App Migrations Resilience
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Applications are like motor oil. They don’t last forever (for a variety of reasons) and they become a problem over time if you leave them alone. While legacy apps probably were great in their day (otherwise you wouldn’t be replacing them with a better version in most cases), apps have a limited lifetime. At some point, you are better off with a rewrite, especially if earlier decisions have made upgrading and refactoring impossible.
While it is common to want to do all the work to build a new version of the app and then just migrate everyone over, doing so requires taking huge risks. Not only does it mean that the legacy app hangs around for most of you clients for that much longer, but it also greatly increases the risk that something will go wrong across the board once people do migrate. Further, a great deal of institutional knowledge is ALWAYS encoded in old apps, if you know how to look for it.
Instead of trying to migrate everything at once, you need a process that allows you to make mistakes and (more importantly) to both recover from and learn from those mistakes. In short, rather than a perfect process, you need to develop a “perfecting” process. Several things are required for this. First, you need to reduce the number of places where things can wrong. Second, you need to be able to determine what went wrong quickly. Third, you need to be able to quickly adjust, and try again. While the final goal is a full migration, your goal until the last moment is the cultivation of a feedback loop that continually moves you closer to your goal.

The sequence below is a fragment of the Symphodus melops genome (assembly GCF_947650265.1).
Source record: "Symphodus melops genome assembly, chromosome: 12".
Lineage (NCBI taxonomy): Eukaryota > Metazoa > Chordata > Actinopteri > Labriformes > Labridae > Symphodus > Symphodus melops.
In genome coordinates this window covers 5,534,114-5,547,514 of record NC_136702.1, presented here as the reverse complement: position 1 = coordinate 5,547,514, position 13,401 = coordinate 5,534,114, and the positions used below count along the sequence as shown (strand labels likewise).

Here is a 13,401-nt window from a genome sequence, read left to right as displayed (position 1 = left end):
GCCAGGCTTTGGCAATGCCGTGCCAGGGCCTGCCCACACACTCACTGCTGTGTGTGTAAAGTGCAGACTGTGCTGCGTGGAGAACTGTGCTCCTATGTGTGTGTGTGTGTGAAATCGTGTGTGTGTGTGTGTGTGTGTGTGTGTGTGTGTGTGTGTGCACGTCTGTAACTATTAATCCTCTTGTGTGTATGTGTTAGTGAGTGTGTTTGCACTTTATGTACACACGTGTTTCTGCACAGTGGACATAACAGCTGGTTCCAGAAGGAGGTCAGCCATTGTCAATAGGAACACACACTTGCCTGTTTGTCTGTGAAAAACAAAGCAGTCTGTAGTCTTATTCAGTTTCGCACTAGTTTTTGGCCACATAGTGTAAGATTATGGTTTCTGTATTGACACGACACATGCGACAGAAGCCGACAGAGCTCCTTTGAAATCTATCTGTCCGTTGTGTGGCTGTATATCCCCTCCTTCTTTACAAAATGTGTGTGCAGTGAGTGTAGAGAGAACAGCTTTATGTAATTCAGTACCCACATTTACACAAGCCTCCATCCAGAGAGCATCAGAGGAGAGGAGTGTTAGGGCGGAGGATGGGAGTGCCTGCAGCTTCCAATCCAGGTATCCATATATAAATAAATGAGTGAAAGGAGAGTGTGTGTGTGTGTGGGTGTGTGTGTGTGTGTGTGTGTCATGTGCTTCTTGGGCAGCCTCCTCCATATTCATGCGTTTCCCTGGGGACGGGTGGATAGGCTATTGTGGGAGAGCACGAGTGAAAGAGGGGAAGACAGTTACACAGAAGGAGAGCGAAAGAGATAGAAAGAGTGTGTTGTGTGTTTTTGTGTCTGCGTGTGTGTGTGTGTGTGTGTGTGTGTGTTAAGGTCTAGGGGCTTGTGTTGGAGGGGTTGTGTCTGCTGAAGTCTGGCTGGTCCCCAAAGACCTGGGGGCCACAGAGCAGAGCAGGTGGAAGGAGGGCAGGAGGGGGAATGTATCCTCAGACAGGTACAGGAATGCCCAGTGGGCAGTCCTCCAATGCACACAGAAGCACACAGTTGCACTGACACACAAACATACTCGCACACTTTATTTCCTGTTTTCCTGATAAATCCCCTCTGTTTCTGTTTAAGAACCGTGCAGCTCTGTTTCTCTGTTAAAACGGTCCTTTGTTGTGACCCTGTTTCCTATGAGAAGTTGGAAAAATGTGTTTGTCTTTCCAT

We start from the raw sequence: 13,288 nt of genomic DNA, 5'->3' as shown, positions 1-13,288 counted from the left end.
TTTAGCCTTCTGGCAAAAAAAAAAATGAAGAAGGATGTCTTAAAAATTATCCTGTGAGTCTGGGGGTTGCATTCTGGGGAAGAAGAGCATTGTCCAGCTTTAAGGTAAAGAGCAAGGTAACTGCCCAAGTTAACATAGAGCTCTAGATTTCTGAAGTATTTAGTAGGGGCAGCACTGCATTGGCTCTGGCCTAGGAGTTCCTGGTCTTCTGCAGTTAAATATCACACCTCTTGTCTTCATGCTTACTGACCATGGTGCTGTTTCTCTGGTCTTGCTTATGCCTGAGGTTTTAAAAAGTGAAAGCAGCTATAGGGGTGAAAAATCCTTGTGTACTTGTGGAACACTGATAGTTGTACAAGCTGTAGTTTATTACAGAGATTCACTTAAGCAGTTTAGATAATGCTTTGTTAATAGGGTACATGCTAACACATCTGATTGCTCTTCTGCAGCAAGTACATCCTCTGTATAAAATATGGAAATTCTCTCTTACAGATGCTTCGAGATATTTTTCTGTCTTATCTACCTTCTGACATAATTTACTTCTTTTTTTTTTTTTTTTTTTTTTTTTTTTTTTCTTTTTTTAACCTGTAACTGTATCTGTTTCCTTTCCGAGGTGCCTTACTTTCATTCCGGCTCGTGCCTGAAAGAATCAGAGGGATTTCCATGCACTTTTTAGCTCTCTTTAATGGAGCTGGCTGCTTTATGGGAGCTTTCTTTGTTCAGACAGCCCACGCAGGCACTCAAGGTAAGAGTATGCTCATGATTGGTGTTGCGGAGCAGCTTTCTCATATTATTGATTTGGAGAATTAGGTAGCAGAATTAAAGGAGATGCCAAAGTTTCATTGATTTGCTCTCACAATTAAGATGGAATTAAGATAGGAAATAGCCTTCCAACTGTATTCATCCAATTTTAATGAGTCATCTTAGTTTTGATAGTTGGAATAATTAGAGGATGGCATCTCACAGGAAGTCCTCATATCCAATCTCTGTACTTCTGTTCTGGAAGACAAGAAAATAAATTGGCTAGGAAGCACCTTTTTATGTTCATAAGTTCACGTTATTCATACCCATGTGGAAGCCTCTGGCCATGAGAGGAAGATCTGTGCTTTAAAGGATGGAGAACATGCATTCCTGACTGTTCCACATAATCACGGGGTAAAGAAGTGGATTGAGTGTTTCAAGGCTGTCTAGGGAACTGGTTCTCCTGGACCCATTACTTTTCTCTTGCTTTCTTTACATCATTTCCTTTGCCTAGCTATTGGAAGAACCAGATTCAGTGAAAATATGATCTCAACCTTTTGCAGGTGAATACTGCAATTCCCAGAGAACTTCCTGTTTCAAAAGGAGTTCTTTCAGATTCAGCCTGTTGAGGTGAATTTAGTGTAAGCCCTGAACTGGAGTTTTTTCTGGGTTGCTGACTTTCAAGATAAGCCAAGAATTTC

Migrating clients to a new system is something we all have to do at some point. However, you don’t want to ruin everyone’s experience of your app, so you need to handle the process smoothly. Ideally, clients should see no loss in functionality after a migration and should not be impacted when someone else migrates. Additionally, you need to make sure that the migration process itself doesn’t interfere with active development or conceal other system issues. Finally, you want to make sure that both your systems and the people that run them can deal with the migration process without getting overloaded.
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